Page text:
April was still young, the trees were still naked, yet many blackthorns were already full of leaves. There was a crowd outside of the Chapel of St. Procopius. Everyone was well dressed, in a festive mood, rising on tiptoes to see. There was a large stage built in the area in front of the chapel. The curtain moves, loud and long-lasting applause starts. A man comes onto the stage with a stick, but with a good posture for an eighty-five-year-old man. He silences the crowd with a gesture that shows his theatre experience.
“Your Grace, Dear Locals and Non-residents, Dear People, listen to what I am going to tell you,” says the man with a resonant voice. “I hope you´ll forgive us for coming here at Easter time to perform a small play about the Passion of the Christ for you.” Oh yes, it is him – Jan Šourek, a long-time official of Zásada, the owner of the U Jana Inn, a businessman with glass and jewellery, as well as linen goods. Yes, it´s him, who build this beautiful chapel in 1749. He brought the text of the Easter play from remote Bavaria and translated it himself into the Czech language. Every year, he humbly and repentantly assumed the role of Judas Iscariot. Truth be told, he has less energy now, but still managed to perform the whole Passion play. Nobody would think about taking the role of “the traitor” away from him, not even at such an old age.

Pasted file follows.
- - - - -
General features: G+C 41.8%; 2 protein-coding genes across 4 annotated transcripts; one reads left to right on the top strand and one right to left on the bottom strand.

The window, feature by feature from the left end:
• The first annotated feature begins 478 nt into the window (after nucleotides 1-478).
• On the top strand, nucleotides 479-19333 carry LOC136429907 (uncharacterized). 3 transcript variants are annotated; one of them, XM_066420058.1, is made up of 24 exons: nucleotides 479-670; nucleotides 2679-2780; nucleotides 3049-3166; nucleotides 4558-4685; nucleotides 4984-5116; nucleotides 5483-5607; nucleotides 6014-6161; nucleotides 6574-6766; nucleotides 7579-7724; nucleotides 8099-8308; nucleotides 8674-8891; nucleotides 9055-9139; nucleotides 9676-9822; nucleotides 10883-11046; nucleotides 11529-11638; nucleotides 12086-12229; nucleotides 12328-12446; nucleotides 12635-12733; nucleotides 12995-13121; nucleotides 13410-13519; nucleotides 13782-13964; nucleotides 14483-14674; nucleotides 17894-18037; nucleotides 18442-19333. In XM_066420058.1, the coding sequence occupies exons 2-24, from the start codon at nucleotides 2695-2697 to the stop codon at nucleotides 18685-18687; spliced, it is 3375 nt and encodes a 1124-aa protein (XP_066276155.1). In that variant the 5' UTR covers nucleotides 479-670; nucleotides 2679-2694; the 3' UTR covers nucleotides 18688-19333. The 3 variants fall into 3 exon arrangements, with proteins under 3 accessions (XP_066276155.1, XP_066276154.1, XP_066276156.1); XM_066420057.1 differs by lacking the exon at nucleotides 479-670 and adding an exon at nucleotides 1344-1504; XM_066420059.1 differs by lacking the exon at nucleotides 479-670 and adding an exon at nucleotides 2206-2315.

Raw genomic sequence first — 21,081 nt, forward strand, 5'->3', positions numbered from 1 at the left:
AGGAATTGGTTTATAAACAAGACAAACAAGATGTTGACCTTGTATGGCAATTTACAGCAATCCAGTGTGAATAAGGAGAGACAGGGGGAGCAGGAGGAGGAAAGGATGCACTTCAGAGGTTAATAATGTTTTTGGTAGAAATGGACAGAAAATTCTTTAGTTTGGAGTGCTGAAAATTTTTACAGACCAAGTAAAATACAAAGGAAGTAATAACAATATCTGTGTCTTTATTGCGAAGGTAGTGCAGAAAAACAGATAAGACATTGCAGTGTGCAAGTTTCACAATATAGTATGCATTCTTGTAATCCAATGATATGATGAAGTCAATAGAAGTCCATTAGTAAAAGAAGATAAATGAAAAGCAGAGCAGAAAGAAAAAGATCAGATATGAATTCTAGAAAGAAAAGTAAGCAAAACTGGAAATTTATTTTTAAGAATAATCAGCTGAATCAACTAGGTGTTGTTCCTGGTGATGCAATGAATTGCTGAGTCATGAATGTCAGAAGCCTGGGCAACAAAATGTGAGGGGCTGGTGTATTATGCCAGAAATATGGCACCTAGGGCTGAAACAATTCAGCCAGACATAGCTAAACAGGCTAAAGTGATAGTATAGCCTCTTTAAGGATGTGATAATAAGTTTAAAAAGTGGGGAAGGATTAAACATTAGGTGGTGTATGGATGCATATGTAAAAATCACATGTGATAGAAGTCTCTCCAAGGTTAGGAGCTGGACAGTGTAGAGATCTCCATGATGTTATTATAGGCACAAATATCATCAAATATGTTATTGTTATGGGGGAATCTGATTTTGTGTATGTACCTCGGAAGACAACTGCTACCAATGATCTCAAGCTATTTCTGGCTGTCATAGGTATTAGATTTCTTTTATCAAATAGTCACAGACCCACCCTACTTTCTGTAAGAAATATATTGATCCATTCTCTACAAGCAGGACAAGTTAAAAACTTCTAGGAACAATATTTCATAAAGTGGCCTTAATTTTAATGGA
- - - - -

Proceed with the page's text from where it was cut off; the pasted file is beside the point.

There was nobody who would ever say a bad thing about Josef Šourek. It was as if he brought prosperity and well-being to Zásada. When he became an official, the life of the village started to improve. He was one of the first to set out into the world for business. Truth be told, there had already been some business with glass before he came, but on a much smaller scale. At that time, it had been two hundred years since, in 1558, Johann Schürer founded some glassworks here. It wasn´t technically located in Zásada, but in Syřišťov - a neighbouring village. While there was wood, local peasants were hired as operators and slowly started to think about glass as a good product. And so, they started doing business. They imported and bought glass, decorated it and then sold it at markets – local at first, then more distant. When the hut closed down, the glass business still had deep roots in Zásada, and so they started buying from other glass producers and continued the business. At the time of Šourek, Zásada had already become a centre of glass business and jewellery that could compare to Jablonec. People from Zásada exported goods around the whole of Europe - to Germany, Austria, Italy, France, Belgium, Spain and Russia, and even Egypt and Palestine. Then they could buy exotic and luxurious goods for the money they received. They imported these goods and sold them at home. They were getting richer. In Šourek´s Inn, there were still lots of people, and you could hear all kinds of languages. They used to say that the end of the world would not come until all the people in Zásada got home.